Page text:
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    6. Herbal Life. $200 million fine today for a Pontiac scheam.

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    7. Congrats, 9:30, you just made the argument as to why the war on drugs & gun control is a failure.

      Criminals will still use and sell illegal drugs.

      Criminals will still use guns, law-abiding citizens will have them taken away. What could go wrong?

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    8. No, the Pontiac scheme was Government Motors.

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    9. Gun control hasn't been tried.

      Tell us why you need a 30 round magazine on your semi 10:04. Do you need that many to take down Banbi or the imaginary phantom at your window?

      If you're that bad a shot, I'll be your neighbors would prefer you be limited to the muzzleloader contemplated by the 18th Century slave owners who drafted the 2nd Amendment.

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    10. OK, dumb ass, if you want to go the muzzle loader route, I'll listen to your free speech as long as it's hand written with a quill pen. You really aren't that stupid, are you?

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    11. Gun control is tried by the left all the time.

      If someone kicks in your front door at 2 AM, you're going to either grab a gun...or call someone who does (police)...and hope they get there in time.

      Good luck.

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    12. Just what we need, a guy obsessed with guns calling a total stranger a dumbass over a simple conversation. AND yet another paranoid guy who sleeps with his gun under his pillow just in case someone one day might 'kick in' his door at 2am. Y'all need to breathe deep.

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    13. Thanks 5:50. You can't reason with someone like 3:51 who equates the progression of writing instruments from the quill to the fountain pen to ball point to pixels with the major advances in killing power.

      Here's an anecdote, though it's more than an anecdote because I saw it many times. Groups of 2nd Amendment proponents, typically hunters, would sometimes show up at a paintball field where we occasionally played. They'd be tough talking about what good shots they are and even scoffing because it's paintball and isn't real, so they'd really kick some butt because they know what to do in the "real" situations they played in their heads.

      Invariably and even though they knew we were coming, we'd make short work of it, peppering them and moving on.

      But that wasn't even the fun part. The fun part was watching them tripping and stumbling with the first shots, trying to hide, fumbling with and even dropping their weapons, and bumping into each other.

      The little stories they played in their heads about their home defense acumen did nothing to salve the welts they invariably received from 300 ft/sec projectiles.

      For me, though, the most fun of all was creeping through the woods, silently circling around behind the survivors, forcing them to surrender without firing a shot.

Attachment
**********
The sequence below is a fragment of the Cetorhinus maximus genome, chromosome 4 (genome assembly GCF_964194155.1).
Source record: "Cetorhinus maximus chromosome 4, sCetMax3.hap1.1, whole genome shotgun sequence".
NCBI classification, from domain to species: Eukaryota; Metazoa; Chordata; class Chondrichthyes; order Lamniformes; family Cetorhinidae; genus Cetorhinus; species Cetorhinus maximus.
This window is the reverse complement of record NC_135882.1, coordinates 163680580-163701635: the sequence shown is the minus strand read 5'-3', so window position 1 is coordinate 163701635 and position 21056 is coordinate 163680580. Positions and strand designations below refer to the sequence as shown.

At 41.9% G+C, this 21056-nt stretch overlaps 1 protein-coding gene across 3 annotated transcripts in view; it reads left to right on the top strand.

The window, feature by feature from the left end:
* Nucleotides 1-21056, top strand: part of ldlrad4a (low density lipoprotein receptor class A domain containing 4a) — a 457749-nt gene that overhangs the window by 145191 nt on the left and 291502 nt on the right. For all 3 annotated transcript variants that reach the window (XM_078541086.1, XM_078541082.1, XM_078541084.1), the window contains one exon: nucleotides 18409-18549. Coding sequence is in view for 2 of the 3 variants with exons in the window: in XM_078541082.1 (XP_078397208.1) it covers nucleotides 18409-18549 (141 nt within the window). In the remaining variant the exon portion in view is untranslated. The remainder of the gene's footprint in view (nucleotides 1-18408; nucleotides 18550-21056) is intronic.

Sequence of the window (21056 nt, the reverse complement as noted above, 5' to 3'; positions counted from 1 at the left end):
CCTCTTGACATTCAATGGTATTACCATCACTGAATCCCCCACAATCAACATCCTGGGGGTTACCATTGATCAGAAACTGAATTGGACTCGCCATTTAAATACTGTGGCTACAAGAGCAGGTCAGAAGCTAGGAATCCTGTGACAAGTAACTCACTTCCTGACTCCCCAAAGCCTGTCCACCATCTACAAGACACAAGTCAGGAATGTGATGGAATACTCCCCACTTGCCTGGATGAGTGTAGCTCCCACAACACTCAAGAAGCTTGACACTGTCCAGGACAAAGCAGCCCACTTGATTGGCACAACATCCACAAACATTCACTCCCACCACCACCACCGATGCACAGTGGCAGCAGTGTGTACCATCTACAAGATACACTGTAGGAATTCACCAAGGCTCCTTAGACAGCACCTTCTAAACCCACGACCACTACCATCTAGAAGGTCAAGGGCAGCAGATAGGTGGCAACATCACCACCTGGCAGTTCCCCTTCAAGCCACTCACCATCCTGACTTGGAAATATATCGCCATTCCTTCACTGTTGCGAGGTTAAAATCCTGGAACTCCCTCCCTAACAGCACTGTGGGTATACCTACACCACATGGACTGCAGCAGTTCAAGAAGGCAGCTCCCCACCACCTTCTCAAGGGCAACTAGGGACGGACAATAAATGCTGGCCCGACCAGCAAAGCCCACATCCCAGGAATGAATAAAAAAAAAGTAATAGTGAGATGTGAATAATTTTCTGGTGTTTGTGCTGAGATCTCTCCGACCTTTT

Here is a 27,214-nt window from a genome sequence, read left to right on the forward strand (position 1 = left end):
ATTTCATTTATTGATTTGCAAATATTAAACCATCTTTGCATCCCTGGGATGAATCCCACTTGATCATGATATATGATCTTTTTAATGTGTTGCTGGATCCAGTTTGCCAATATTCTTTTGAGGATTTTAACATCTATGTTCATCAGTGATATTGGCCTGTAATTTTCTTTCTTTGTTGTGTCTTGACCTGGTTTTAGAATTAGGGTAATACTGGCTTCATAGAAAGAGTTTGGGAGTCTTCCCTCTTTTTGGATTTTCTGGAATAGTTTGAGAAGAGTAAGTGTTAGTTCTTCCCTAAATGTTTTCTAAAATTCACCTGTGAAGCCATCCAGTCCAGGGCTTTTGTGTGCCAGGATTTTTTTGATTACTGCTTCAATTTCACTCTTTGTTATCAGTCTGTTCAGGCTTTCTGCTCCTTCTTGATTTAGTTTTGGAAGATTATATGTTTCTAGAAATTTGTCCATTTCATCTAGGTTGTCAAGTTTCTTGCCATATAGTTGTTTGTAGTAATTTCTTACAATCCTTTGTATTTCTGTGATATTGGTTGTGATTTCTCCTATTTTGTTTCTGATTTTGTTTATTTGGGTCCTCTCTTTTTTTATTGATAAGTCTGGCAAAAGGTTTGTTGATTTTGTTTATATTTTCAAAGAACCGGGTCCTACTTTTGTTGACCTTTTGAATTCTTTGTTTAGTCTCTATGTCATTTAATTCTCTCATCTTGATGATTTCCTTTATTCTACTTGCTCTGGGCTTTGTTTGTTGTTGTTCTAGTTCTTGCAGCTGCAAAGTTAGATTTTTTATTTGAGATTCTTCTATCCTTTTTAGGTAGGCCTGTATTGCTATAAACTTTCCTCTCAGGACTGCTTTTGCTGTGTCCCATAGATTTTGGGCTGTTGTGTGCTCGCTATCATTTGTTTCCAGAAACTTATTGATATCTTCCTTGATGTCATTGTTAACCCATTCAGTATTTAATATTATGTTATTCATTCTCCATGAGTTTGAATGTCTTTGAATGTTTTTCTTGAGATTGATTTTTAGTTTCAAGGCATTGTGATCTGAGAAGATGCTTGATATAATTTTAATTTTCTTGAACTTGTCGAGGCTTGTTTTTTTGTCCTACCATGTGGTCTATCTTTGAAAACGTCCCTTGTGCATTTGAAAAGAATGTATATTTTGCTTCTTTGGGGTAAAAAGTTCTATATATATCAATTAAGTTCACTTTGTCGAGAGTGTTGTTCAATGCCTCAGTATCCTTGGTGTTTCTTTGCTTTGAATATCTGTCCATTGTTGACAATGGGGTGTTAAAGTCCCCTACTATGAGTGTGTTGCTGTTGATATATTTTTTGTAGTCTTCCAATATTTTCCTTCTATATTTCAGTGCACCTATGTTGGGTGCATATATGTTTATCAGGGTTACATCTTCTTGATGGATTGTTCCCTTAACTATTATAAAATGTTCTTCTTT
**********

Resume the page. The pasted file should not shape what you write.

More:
That 3:51 and 5:15 think they can thwart a 3 am home invasion is almost as laughable as thinking it could happen to them in Mayberry.

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    14. Ok, dumb ass. How good of a shot do you have to be with a 12 gauge as the intruder rushes you?

      Your stupid level is amazing, even for someone who claims to understand the Constitution.

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  6. From the response of the overwhelming voters supporting UUT increase with no sunset, or translated as 10% forever. The council surely feels empowered to tax more. Sierra Madre's own Gem coin created by those on Council for the good of the town.

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    1. Actually the city council needs to levy more taxes in order to honor all the promises made when they were campaigning for Measure UUT.

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    2. Isn't that the way? They're always one tax hike behind.

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  7. No help, 8:46, no help!

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  8. Truck control hasn't been tried. Oh; too soon?
    Thanks to the 2nd admendment, just don't come through my window un invited.
    As to the enslaving stemming from outside the New Colonies; that was either indentured or transactions made from angered groups of neighbors on opposite sides of doing business overseas. Slavery didn't start here, check back more than a few hundred years ago; before the iron age when sticks and stones were used to hurl insults.

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    1. 5:15 not soon.. The time for that is never

      Lame with a capital lame.

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    2. 5:52, there are stranger things happening all around us.

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    3. I don't know what %:15 thinks he read, but no one said slavery started here. How does that make it OK, 5:15? Scary.